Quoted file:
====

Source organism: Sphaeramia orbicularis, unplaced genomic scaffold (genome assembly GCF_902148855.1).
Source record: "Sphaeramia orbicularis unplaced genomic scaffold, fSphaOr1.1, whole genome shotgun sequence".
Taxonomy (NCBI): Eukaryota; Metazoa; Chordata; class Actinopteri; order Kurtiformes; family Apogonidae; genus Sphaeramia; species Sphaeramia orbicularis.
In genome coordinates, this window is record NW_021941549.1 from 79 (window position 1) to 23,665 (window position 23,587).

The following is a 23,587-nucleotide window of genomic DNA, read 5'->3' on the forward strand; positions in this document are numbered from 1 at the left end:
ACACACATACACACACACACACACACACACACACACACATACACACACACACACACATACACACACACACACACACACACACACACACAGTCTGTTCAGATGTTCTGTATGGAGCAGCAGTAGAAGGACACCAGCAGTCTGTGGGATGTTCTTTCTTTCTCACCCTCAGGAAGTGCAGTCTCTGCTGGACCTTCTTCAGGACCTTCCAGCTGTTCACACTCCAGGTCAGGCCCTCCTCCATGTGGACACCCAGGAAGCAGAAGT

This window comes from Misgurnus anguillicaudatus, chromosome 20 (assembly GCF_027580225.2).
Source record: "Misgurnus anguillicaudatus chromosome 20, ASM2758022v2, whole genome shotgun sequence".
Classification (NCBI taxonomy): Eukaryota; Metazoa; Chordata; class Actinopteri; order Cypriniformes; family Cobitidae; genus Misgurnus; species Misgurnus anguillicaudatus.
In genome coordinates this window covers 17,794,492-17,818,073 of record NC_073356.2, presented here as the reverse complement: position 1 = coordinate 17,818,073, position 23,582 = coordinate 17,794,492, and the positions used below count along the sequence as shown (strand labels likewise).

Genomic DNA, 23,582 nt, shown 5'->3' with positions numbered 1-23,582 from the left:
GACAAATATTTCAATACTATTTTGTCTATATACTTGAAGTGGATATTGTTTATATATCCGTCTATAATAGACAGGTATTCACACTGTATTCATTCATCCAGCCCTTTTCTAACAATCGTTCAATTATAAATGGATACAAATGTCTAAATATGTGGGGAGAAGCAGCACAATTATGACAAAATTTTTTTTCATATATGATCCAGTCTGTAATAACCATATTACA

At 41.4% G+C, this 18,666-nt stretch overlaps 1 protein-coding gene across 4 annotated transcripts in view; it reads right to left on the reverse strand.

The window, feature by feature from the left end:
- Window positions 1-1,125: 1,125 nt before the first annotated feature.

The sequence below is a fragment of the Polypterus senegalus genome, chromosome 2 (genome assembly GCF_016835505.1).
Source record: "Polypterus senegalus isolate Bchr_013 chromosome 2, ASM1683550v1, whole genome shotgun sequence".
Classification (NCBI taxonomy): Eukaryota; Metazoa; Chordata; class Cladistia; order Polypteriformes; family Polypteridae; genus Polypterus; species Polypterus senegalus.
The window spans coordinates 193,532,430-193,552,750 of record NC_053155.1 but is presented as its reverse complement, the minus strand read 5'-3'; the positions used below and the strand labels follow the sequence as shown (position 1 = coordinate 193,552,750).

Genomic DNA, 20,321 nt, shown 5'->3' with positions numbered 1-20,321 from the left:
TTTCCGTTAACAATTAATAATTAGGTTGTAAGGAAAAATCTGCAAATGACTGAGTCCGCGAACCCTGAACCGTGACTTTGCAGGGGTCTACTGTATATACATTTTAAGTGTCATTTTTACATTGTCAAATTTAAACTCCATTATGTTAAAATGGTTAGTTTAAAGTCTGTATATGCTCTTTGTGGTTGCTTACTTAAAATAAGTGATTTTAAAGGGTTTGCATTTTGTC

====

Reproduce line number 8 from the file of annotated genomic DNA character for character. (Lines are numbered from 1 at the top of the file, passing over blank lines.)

Source record: "Misgurnus anguillicaudatus chromosome 20, ASM2758022v2, whole genome shotgun sequence".